Another contributor of genome variability that could help resolve the diagnostic gap is structural variation, including copy number variations, translocations, and inversions (15). Copy number variations (CNVs), in particular, are known to play an important role in HSPs, causing 8%-41% of SPG4 due to the Alu genomic architecture of SPAST (16–19). Screening of approximately 600 independent HSP cases over a 5-year period in ATL1, SPAST, NIPA1, SPG7, and REEP1 has detected numerous deletions (20). Recently, a complex homozygous 4-kb deletion/20-bp insertion that removes the last two exons and part of the 3′UTR was identified in DSTYK (21). These studies exemplify the relevance of structural variation in HSPs. However, major challenges still exist that hinder full exploration of these mutations. Since CNVs are also a large source of normal variation and their pathogenic potential can depend on genetic ancestry and environmental factors, determining whether a CNV is benign or pathogenic remains a considerable clinical challenge (15, 22). Additionally, CNV detection from whole-exome sequencing remains immature and unstable, as indicated by the low concordance between CNV variant callers (23). Another popular method for CNV detection is high-resolution microarray, which is commonly used in clinical cytogenetics where sequencing based analysis can overwhelm a typical laboratory's workflow (24). Though research laboratories largely rely on NGS, the additional high-resolution microarrays may lead to diagnoses in cases with suspected CNV. Improved sequencing technology and structural variation interpretation and detection will resolve more HSP families in the future.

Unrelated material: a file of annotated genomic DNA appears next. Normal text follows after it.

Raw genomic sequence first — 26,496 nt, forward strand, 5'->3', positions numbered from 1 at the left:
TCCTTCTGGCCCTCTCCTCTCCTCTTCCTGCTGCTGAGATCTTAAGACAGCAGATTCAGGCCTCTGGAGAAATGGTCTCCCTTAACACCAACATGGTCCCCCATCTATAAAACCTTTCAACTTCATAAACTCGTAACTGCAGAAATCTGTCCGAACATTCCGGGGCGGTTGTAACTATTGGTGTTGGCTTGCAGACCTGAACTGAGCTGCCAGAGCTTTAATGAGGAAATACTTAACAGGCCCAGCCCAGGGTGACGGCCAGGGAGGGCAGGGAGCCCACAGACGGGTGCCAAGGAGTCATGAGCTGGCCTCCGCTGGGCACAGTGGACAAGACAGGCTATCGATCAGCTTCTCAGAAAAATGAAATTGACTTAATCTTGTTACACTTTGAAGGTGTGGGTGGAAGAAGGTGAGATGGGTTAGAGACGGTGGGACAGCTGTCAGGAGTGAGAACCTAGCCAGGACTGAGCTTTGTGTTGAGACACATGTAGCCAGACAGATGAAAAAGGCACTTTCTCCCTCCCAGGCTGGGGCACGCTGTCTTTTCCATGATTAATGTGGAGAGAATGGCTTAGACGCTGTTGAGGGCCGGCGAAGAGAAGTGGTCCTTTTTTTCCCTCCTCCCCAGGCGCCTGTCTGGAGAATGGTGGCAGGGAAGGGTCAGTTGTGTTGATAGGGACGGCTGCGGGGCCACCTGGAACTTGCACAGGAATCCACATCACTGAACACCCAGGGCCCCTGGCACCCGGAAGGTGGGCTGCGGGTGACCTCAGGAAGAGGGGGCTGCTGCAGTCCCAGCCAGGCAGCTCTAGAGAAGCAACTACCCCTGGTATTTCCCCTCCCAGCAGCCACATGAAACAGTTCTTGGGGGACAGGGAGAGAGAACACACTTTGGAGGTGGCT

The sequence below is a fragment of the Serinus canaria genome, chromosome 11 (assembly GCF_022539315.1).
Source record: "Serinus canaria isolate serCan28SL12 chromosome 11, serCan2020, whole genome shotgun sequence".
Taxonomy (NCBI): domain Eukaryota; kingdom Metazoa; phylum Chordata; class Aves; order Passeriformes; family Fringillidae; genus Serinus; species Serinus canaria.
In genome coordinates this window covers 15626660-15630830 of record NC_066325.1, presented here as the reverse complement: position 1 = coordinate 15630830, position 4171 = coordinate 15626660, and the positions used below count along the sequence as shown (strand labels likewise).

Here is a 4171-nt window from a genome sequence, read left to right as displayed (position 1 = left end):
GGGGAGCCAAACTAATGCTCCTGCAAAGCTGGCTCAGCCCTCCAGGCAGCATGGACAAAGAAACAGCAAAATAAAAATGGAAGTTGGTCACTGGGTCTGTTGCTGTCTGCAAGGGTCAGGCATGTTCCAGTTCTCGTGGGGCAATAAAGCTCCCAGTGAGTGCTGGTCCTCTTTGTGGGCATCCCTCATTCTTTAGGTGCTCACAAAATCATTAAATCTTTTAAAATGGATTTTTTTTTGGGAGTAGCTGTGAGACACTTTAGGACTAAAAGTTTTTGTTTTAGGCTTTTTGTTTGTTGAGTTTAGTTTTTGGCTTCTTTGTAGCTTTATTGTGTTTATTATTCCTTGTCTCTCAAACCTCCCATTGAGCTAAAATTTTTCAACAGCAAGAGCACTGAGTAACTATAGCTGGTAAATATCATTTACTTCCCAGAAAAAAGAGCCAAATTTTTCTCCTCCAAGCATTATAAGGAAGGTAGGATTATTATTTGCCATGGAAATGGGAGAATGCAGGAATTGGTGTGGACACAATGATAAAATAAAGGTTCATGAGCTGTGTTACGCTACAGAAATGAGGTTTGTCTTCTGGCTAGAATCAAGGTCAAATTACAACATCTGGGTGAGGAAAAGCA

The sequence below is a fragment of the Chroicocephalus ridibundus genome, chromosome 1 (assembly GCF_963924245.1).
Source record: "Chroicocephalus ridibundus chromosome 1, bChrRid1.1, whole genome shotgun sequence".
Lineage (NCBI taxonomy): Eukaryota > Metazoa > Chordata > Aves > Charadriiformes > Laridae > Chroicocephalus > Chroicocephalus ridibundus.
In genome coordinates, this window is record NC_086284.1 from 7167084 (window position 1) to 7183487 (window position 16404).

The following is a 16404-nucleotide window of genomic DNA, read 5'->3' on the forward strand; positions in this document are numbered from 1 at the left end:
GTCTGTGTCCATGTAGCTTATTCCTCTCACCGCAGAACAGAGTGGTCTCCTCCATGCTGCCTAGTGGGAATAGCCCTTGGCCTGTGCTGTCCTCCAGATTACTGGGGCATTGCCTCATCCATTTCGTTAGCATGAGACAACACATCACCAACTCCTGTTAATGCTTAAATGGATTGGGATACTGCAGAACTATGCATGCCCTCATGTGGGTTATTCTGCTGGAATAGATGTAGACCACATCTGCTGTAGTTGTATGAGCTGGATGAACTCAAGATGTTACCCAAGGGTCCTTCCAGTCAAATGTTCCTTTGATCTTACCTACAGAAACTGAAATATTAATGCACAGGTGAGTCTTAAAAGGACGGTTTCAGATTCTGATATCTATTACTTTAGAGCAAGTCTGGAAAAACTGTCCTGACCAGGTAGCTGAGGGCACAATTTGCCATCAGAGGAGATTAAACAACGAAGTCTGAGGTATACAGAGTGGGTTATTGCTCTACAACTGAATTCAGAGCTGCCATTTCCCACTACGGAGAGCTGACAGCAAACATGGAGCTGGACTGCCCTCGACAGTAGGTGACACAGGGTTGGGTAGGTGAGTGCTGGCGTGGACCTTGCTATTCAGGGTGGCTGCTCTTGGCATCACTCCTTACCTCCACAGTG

Underappreciated Rare Genomic Mechanisms
Standard clinical genomic analysis focuses on typical modes of inheritance, such as autosomal dominant, autosomal recessive, and X-linked, while unusual inheritance modes are often ignored. Inclusion of these “genomic” mechanisms in analysis pipelines, for example genomic imprinting, repeat expansions, and uniparental disomy, can lead to successful identification of overlooked molecular diagnoses.
Uniparental isodisomy is particularly relevant to HSPs as this mechanism has been observed in two autosomal recessive spastic ataxia of Charlevoix-Saguenay (ARSACS) cases, one SPG18 case, and four SPG35 cases (25–27). Uniparental isodisomy is the inheritance of both chromosomes from the same parent, resulting from errors in meiosis and/or mitosis (28). Isodisomic events generate regions of homozygosity in the offspring, allowing for the inheritance of a homozygous variant from one heterozygous carrier-parent (29). During trios analysis, these homozygous variants are usually discarded as sequencing errors since only one parent is a carrier. The occurrence of uniparental isodisomy can be inferred from very long regions of homozygosity that are isolated to a single chromosome; therefore, uniparental isodisomy detection can be incorporated into a standard whole-exome pipeline by modifying existing methods for long regions of homozygosity (30, 31). The high number of SPG35 cases resulting from UPD suggests that this may be a frequent genetic mechanism for FA2H homozygous mutations in non-consanguineous families (27). Uniparental isodisomy is important to detect because of its impact on molecular diagnosis and recurrence risk in families.
The awareness of the genetic overlap between HSPs and spinocerebellar ataxias (SCAs) has increased as the number of loci causing both diseases expands; however, the overlap of HSP and SCA caused by triplet-repeat expansions is less emphasized (32). Bettencourt et al. reviewed the literature of triplet-repeat expansions mimicking spastic paraplegias: expansions have been observed at the ATXN1, ATXN2, ATXN3, ATXN7, ATN1, and FXN loci (32). The authors recommend incorporating triplet-repeat ataxia analysis into diagnostic algorithms, especially ATXN3 in autosomal dominant complicated HSP and FXN in autosomal recessive or sporadic spastic paraplegias (32). It is conceivable that additional, yet to be identified, coding and non-coding repeat expansion loci cause HSP.
Beyond Mendelian Inheritance